Religion - 45% Christian (predominantly Catholic); 35% no religion; 3% Muslim; 1% Jewish; 1% Buddhist
Flight time - 1 hour 15 mins London to Paris; 2 hours London to Nice (Eurostar 2 hours 20 mins London St Pancras to Paris Gare du Nord; 6-7 hours London St Pancras to Avignon)
"To live is not to breathe but to act. It is to make use of our organs, our senses, our faculties, of all the parts of ourselves which give us the sentiment of our existence. The man who has lived the most is not he who has counted the most years but he who has most felt life."
Jean-Jacques Rousseau, Émile
Nationwide and internationally famous celebrations and events include the Tour de France, the midsummer Fête de la Musique, Bastille Day, and the Cannes Film Festival but it's worth checking ahead of your stay for regional festivals with a distinct colour and character. July is by far the busiest month, and a good information source for festivals and other listings is www.viafrance.com.
La Folle Journée, Nantes. Five-day festival of classical music.
Fête du Citron, Menton (Alpes-Maritimes). Forty days before Easter, the 'city of lemons' hosts a traditional festival celebrating local produce and featuring giant sculptures and floats decorated with oranges and lemons.
Nice Carnival. Dazzling parades and a gastronomic celebration centring on the Promenade des Anglais.
Festival de Cannes. For twelve days from mid-May the influential international film industry event takes over the Riviera.
Fête de la Sainte Sarah, Saintes-Maries-de-la-Mer (Camargue), 24 May. Romany festival commemorating the arrival of the Black Madonna in France.
Festival de St-Denis, Paris. Classical and world music festival.
Festival Furies, Châlons-en-Champagne. International circus and street theatre festival.
Festival de Musique de Strasbourg. Two-week festival of classical music.
Bordeaux Fête le Vin. Biennial wine festival (even-numbered years) involving tastings and events along a 2-km stretch of the Garonne.
Festival Django Reinhardt, Samois-sur-Seine (Île-de-France). Open-air jazz festival in honour of the guitar maestro.
Fête de la Musique. Country-wide night of free music concerts in streets, parks and public buildings on 21 June.
Marche des Fiertés LGBT. Gay Pride march from Montparnasse to Place de la Bastille, with parties, balls and other events spilling out into Le Marais and beyond.
Les Nuits de Fourvière, Lyon. Festival of performance arts embracing theatre, dance, music and cinema.
Montpellier Danse. International contemporary dance festival.
Jazz à Vienne. Two weeks of jazz in and around the city's famous Roman amphitheatre.
Eurockéennes, Belfort (Franche-Comté). Pun-friendly rock and indie music festival in a nature reserve beside Lac de Malsaucy.
Flâneries Musicales d'Été, Reims. A series of over 100 mostly free promenade concerts in the city's courtyards, gardens and other public spaces.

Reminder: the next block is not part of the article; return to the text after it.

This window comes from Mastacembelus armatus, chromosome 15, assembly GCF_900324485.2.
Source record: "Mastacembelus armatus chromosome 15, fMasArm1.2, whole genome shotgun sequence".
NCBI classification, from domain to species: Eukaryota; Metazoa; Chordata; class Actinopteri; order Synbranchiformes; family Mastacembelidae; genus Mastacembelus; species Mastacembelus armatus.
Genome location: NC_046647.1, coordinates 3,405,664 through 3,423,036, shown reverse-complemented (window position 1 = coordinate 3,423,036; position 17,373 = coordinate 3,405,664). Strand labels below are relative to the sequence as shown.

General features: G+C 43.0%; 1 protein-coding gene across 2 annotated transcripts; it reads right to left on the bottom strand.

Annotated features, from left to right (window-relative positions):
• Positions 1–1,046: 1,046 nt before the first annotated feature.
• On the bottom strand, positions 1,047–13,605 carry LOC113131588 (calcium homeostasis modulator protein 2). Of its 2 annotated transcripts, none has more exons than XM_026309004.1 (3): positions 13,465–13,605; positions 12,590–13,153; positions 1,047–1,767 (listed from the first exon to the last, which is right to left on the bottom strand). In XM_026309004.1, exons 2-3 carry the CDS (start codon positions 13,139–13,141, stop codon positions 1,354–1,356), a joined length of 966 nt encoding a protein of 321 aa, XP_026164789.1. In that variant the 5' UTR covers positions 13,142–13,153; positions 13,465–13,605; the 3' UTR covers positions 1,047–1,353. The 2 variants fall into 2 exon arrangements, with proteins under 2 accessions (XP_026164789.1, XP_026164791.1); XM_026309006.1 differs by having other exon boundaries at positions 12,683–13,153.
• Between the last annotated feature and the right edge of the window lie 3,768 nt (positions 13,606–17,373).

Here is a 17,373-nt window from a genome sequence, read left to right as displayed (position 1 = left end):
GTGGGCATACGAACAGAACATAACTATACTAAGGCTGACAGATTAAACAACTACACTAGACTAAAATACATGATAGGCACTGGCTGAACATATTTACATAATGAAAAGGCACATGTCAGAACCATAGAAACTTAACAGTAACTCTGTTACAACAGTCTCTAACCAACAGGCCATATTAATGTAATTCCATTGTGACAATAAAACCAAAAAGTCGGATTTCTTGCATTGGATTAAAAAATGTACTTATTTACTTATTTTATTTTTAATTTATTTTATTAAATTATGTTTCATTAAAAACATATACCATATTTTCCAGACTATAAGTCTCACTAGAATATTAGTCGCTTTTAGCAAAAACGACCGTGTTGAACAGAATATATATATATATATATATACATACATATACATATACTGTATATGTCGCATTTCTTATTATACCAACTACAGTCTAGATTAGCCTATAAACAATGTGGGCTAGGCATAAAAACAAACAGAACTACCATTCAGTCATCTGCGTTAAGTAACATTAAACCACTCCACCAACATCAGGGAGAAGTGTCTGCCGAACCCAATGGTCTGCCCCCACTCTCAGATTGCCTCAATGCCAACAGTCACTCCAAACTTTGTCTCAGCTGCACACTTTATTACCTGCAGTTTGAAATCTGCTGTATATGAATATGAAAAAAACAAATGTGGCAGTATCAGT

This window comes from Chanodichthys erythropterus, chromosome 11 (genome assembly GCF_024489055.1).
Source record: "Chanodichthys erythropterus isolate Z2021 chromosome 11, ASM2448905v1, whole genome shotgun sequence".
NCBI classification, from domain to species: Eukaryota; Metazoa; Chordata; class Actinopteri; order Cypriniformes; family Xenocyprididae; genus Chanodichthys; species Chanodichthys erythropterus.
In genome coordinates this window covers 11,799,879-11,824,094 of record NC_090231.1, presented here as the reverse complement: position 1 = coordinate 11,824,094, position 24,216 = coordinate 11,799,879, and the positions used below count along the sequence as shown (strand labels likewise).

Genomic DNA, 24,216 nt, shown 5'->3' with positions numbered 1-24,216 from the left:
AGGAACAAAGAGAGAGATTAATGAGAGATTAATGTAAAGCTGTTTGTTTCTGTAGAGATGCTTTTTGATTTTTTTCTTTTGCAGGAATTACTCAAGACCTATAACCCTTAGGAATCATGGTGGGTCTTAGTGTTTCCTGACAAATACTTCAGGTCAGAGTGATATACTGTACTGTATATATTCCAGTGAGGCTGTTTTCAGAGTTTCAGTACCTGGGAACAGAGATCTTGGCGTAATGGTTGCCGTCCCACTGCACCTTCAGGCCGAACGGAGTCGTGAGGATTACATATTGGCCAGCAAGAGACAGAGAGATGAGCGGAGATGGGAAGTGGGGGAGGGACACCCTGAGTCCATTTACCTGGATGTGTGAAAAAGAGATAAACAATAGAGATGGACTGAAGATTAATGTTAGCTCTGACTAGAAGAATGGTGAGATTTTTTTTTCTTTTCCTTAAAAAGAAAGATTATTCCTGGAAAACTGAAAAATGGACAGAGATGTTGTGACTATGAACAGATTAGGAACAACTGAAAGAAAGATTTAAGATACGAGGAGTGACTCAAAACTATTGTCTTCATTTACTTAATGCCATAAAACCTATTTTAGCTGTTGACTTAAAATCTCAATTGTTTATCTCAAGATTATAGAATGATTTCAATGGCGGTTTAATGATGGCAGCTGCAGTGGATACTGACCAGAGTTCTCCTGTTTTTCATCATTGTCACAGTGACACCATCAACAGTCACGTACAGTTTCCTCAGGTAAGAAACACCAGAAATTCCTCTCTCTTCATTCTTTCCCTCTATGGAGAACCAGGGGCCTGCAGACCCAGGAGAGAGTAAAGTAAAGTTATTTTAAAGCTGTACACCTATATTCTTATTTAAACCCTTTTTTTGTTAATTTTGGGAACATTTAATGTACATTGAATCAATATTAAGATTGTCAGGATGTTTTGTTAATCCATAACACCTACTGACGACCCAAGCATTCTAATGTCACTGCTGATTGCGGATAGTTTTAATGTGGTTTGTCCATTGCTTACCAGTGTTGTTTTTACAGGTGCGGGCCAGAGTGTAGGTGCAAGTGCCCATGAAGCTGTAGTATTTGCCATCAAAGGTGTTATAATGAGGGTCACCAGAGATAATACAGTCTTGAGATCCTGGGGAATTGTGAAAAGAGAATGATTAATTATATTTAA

Tour de France, nationwide. Celebrations and special events mark each stage of the internationally famous bike race as it traverses the country's cities, countryside and mountains for three weeks and over 3,000km.
Bastille Day, 14 July. France's national day is celebrated throughout the country with fireworks and other festivities and civil ceremonies to mark the storming of the Bastille fortress and prison, an act that symbolises the uprising of modern France. A military parade takes place in the morning on the Champs-Élysées in front of the French president and other officials and guests.
Festival International d'Art Lyrique, Aix-en-Provence. Annual festival of opera, orchestral, chamber, vocal and solo instrumental music.
Cratère Surfaces, Alès (Languedoc-Rousillon). International festival of street theatre.
Les Tombées de la Nuit, Rennes. Eighteen nights of street concerts, cinema and performance arts.
Les Rencontres d'Arles international photography festival. A week of events in early July, with exhibitions continuing to September throughout the city.
Les Suds à Arles. World music festival.
Festival d'Avignon. Contemporary dance and theatre.
Festival International d'Opéra Baroque, Beaune. Baroque opera revivals, Mozart recitals on original instruments and other performances over four weekends.
Festival des Vieilles Charrues, Carhaix (Brittany). The small farming town hosts France's largest rock music festival with big-name international acts
Les Cultures du Monde, Gannat (Auvergne). International music, dance and folklore festival.
Rencontres du Jeune Théâtre Européen, Grenoble. Contemporary theatre performances and events.
Jazz à Juan, Juan-les-Pins, Antibes. Big-name classical and modern jazz performances in a forest setting.
Nice Jazz Festival. An important five days in the jazz calendar with a history dating back to a legendary 1948 programme featuring Louis Armstrong, Stéphane Grappelli and Django Reinhardt.
Festival de Saintes (Charente-Maritime). A programme of daytime and evening classical music concerts in the historic Abbaye aux Dames.
Festival Pablo Casals, Prades (Pyrénées-Orientales). A three-week programme of classic and contemporary chamber music.
Festival International de Piano, La Roque d'Anthéron (Provence). Month-long festival of classical and contemporary keyboard music.